The Ninth Circuit Court of Appeals could avoid altogether the divisive case of California's Proposition 8, leaving the conclusion of whether gay marriage is a constitutional right to another court and another time.
Before taking up the question of whether Prop. 8 is constitutional, the three-judge panel of the federal appeals court in San Francisco must first decide if the appeal case is even valid. The defendants named in the original case – Gov. Arnold Schwarzenegger and Attorney General Jerry Brown – have both refused to appeal the decision of Judge Vaughn Walker.
That left supporters of the voter-approved ballot measure to file the appeal and defend it. The panel is deciding whether they have a legal right to appeal Walker's ruling. If the appeals court decides they do not, then Walker's ruling will go into effect and the question of whether gay marriage is a constitutional right will be left unresolved and await another legal battle.
Both sides had hoped to push the case all the way to the Supreme Court and have finality to the question of whether gay marriage is a right under the Constitution.
"Judges are human beings," commented Alan Morrison, a law professor at George Washington University, to The Mercury News. "If there is an easy way out, most people will look for it. And this would be an easy way out for the judges."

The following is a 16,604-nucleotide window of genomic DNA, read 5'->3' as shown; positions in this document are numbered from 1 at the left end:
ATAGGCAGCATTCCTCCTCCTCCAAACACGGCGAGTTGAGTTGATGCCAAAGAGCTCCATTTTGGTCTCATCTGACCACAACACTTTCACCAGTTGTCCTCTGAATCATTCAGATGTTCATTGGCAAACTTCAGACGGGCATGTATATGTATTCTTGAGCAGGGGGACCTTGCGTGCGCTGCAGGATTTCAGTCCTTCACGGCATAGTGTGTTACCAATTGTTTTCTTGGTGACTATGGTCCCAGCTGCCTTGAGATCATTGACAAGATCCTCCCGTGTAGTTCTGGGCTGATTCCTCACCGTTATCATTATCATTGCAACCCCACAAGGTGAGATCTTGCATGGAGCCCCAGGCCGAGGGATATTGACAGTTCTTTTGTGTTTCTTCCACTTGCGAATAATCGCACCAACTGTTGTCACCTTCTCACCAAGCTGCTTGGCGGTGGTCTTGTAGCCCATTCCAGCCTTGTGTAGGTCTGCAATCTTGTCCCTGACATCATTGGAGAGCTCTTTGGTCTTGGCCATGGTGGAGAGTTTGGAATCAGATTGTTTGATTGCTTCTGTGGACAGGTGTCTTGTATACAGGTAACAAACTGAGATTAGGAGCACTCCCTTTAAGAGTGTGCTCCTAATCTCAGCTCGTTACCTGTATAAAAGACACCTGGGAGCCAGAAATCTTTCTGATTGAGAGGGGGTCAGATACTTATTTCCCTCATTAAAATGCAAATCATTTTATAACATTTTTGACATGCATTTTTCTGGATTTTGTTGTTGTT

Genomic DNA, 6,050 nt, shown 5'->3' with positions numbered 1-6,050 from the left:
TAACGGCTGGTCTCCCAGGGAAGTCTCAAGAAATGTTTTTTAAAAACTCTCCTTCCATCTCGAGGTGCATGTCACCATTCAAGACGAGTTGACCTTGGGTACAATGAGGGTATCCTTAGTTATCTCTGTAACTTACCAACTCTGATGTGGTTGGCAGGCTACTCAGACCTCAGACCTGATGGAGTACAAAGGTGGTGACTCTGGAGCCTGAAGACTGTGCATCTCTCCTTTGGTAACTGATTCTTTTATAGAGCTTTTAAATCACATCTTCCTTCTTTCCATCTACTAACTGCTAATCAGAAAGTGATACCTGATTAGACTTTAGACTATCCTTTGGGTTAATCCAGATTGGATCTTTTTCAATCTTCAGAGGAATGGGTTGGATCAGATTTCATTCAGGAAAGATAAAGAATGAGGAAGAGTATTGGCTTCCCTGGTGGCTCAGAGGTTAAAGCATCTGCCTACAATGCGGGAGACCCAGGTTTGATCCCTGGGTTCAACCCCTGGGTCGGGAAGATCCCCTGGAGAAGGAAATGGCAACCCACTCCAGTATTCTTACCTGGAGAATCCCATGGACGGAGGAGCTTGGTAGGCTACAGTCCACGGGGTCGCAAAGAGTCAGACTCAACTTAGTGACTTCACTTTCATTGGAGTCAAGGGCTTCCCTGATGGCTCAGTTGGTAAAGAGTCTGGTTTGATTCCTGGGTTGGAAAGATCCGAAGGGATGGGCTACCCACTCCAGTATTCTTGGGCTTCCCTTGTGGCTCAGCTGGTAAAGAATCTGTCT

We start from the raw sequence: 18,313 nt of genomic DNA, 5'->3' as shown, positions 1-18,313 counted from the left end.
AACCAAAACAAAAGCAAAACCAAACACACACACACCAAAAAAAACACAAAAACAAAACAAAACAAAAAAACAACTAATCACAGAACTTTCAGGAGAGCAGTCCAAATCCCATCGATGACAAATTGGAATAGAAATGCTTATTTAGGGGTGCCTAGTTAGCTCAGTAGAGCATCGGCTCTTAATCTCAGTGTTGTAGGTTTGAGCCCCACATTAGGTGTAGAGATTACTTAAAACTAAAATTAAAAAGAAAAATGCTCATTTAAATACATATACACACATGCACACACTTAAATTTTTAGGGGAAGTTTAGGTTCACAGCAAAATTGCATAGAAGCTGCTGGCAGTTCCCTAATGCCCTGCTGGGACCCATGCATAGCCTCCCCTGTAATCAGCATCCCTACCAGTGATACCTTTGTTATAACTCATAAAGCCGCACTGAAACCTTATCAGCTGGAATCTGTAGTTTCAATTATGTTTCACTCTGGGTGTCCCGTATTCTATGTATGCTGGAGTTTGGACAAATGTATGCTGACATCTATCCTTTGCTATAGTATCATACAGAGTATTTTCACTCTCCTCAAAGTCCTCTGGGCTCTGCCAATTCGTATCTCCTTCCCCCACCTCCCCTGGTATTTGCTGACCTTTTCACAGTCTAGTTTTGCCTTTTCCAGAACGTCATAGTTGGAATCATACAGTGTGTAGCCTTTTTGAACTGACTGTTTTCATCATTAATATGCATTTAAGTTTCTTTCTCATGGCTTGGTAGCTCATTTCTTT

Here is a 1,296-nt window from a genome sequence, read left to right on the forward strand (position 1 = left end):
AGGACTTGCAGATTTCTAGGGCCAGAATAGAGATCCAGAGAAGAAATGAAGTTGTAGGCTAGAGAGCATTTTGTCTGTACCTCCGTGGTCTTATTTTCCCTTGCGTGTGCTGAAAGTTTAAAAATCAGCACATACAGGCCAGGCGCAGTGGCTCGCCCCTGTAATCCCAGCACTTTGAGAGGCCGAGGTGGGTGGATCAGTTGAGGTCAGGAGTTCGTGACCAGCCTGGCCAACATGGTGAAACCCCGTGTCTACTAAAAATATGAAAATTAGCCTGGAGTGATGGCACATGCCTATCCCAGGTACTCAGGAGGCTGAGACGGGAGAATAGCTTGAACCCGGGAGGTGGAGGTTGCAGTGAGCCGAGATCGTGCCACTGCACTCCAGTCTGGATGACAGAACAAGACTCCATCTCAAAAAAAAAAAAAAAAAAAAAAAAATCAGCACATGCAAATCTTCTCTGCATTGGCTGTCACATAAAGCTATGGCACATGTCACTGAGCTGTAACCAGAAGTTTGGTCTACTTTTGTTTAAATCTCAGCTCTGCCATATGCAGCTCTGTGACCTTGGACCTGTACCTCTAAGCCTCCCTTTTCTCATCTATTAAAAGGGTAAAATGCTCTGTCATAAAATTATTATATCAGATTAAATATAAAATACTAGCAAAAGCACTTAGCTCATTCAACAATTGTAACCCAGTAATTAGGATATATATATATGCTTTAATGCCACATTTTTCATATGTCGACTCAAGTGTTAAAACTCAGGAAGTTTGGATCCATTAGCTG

On Monday, the Ninth Circuit Court of Appeals surprised both sides by granting the request of Prop. 8 proponents to stay Judge Walker's Aug. 4 decision to strike down Prop. 8 while the court considers the case. Before the hold, same-sex marriages were set to begin on Wednesday. Now, the earliest gay marriage could become legal in California is in December, when the oral arguments are scheduled to start.
Though Prop. 8 proponents hailed the decision, experts say the approved stay on Walker's same-sex marriage ruling does not mean they have an edge in the case. The well-known liberal appeals court could rule either way, or, not take up the case at all.
"I don't think that the granting of the stay means much, if anything, about how the Ninth Circuit will rule on the merits," said Richard Hasen, a professor of law at the Loyola Law School Los Angeles, according to the New York Times. "It won't be the same panel deciding the merits as decided the stay motion."
The 9th Circuit Court has scheduled oral arguments for the week of Dec. 6 and changed the due dates of the opening brief to Sept. 17 and the answering brief to Oct. 18.
Same-sex marriage is presently legal in five states – Connecticut, Iowa, Massachusetts, New Hampshire, Vermont – and Washington, D.C.